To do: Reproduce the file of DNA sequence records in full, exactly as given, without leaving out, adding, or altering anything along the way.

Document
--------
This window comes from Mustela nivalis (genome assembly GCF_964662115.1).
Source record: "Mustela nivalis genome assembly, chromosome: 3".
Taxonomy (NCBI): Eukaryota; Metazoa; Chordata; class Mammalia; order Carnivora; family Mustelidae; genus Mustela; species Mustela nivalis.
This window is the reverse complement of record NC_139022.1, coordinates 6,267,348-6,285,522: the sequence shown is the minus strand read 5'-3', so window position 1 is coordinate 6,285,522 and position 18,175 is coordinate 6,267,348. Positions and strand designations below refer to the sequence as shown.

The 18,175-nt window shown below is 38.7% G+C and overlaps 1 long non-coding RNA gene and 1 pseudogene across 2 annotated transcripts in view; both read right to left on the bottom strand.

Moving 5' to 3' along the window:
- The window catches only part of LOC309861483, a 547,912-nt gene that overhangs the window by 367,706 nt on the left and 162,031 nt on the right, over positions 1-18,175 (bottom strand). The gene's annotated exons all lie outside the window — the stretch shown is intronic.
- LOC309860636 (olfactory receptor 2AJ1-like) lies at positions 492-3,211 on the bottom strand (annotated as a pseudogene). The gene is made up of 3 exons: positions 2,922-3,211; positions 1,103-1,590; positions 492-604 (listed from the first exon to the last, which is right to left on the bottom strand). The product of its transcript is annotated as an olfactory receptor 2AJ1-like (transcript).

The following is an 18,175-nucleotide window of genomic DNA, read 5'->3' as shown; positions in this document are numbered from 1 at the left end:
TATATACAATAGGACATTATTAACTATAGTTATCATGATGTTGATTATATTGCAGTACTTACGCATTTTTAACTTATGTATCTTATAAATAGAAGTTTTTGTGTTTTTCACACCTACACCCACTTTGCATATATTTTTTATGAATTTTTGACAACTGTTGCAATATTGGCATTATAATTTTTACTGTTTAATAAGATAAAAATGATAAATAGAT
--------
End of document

This window comes from Mustela nivalis (genome assembly GCF_964662115.1).
Source record: "Mustela nivalis genome assembly, chromosome: 3".
Taxonomy (NCBI): Eukaryota; Metazoa; Chordata; class Mammalia; order Carnivora; family Mustelidae; genus Mustela; species Mustela nivalis.
This window is the reverse complement of record NC_139022.1, coordinates 6,267,348-6,285,522: the sequence shown is the minus strand read 5'-3', so window position 1 is coordinate 6,285,522 and position 18,175 is coordinate 6,267,348. Positions and strand designations below refer to the sequence as shown.

The 18,175-nt window shown below is 38.7% G+C and overlaps 1 long non-coding RNA gene and 1 pseudogene across 2 annotated transcripts in view; both read right to left on the bottom strand.

Moving 5' to 3' along the window:
- The window catches only part of LOC309861483, a 547,912-nt gene that overhangs the window by 367,706 nt on the left and 162,031 nt on the right, over positions 1-18,175 (bottom strand). The gene's annotated exons all lie outside the window — the stretch shown is intronic.
- LOC309860636 (olfactory receptor 2AJ1-like) lies at positions 492-3,211 on the bottom strand (annotated as a pseudogene). The gene is made up of 3 exons: positions 2,922-3,211; positions 1,103-1,590; positions 492-604 (listed from the first exon to the last, which is right to left on the bottom strand). The product of its transcript is annotated as an olfactory receptor 2AJ1-like (transcript).

The following is an 18,175-nucleotide window of genomic DNA, read 5'->3' as shown; positions in this document are numbered from 1 at the left end:
TATATACAATAGGACATTATTAACTATAGTTATCATGATGTTGATTATATTGCAGTACTTACGCATTTTTAACTTATGTATCTTATAAATAGAAGTTTTTGTGTTTTTCACACCTACACCCACTTTGCATATATTTTTTATGAATTTTTGACAACTGTTGCAATATTGGCATTATAATTTTTACTGTTTAATAAGATAAAAATGATAAATAGAT